Planning number two
Getting broody for a second? Here’s some food for thought.
According to clinical psychologist Monica Spiro, the professional literature on the topic is pretty unequivocal – between 18 months and 2 and a half years old is not a great time to get a new sibling, given the fact that a young toddler is still pretty needy and can’t verbalise his or her problems effectively yet.
So why do so many still choose to go this way?
Firstly, our parents’ generation was big on the two-year gap, so for lots of us, when we think of family, that is how it’s structured. If you don’t challenge that kind of presumption consciously, you can find yourself simply assimilating the idea into your own decision-making.
Then, for the control freaks among us, if you have already decided you want more than one child, there’s something very appealing about getting the second pregnancy and birth ‘done’ as soon as possible to keep the no-sleep ‘n nappy era to one vicious blast as opposed to a lingering lifestyle malaise.
There are also biological considerations – the fact that so many mothers are having their first children later means that there aren’t that many fertile years left to play with when planning another.
Whatever the reasons are for going into a speedy second pregnancy, here are some insights from real mothers who’ve recently found themselves with nappy bills larger than the monthly car repayment.Making the decision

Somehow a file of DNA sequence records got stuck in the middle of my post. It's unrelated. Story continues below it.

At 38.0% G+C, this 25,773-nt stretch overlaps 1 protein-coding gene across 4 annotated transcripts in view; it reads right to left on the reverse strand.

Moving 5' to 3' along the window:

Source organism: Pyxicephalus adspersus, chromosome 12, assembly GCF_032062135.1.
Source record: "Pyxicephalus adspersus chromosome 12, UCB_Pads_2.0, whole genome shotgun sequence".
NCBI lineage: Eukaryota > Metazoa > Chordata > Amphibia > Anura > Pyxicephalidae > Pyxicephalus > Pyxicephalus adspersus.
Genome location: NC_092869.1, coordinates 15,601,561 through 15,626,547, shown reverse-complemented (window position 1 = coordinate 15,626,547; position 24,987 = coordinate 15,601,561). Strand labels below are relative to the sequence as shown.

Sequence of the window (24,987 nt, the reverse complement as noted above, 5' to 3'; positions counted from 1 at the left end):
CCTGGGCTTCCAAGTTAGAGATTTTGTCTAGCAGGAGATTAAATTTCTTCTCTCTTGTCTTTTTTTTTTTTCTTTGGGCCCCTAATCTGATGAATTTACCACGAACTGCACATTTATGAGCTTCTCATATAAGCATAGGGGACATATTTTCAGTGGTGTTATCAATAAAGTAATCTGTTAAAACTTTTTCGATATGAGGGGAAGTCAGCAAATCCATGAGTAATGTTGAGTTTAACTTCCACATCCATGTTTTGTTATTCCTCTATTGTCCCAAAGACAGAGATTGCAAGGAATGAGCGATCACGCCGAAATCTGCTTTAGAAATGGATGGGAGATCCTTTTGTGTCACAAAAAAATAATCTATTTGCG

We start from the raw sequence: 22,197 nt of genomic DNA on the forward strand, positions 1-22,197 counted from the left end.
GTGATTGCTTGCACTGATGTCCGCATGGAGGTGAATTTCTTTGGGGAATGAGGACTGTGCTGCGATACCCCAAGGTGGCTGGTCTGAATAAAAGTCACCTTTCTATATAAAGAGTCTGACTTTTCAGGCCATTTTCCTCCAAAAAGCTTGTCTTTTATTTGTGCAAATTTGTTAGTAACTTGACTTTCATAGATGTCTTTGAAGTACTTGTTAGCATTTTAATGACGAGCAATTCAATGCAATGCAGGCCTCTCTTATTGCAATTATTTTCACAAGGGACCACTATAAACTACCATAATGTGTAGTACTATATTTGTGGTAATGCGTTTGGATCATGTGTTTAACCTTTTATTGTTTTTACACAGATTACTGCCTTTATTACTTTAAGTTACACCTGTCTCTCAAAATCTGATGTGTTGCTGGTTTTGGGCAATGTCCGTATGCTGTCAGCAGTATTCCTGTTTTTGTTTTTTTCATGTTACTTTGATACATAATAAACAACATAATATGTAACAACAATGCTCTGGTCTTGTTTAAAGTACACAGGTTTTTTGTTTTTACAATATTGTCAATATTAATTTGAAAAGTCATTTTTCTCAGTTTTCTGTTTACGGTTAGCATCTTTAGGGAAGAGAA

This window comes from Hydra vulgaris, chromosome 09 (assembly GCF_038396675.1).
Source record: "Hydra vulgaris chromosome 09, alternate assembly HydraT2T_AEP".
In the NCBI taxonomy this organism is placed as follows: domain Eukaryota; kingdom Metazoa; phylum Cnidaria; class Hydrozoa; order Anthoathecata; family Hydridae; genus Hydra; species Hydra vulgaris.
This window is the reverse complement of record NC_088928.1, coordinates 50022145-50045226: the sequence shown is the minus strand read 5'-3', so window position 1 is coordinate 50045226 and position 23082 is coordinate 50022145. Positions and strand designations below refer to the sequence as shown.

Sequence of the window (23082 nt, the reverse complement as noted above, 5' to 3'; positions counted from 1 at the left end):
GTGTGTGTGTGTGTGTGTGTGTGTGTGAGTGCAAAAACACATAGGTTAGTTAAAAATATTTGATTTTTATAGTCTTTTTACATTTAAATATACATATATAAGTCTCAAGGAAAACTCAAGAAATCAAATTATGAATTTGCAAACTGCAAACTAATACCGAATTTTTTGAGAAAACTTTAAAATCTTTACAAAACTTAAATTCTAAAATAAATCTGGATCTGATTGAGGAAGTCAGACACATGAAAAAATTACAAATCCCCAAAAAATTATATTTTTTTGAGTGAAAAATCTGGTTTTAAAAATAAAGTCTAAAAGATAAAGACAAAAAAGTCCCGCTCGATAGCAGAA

There is no right and wrong with this kind of decision, and anyone who says there is, is simply transposing their own life onto yours: never a useful exercise. But it does help to ask the right questions first:
What do you think is the ideal gap between siblings?
- Consider your first child’s personality. Is she demanding or pretty well contained? Does she already have aggression issues? How are her communication skills? It may be a good idea to wait until you are happy with the answers to these and similar questions.
- Look at your support system. Does your family help out? Can you afford help? Is your partner a hands-on parent, willing to chip in with the chores? Did he help enough the first time around?
- Don’t lose sight of what’s right for you. Too many mothers ignore their own emotional needs in the face of popular opinion – if your heart drops at the thought of another, respect that and leave it until you either feel better or have reconciled yourself to not having more children. Ignore what everyone else is saying - listen to yourself and your partner, consider the needs of your existing child or children... and you’ll make the right decision for you.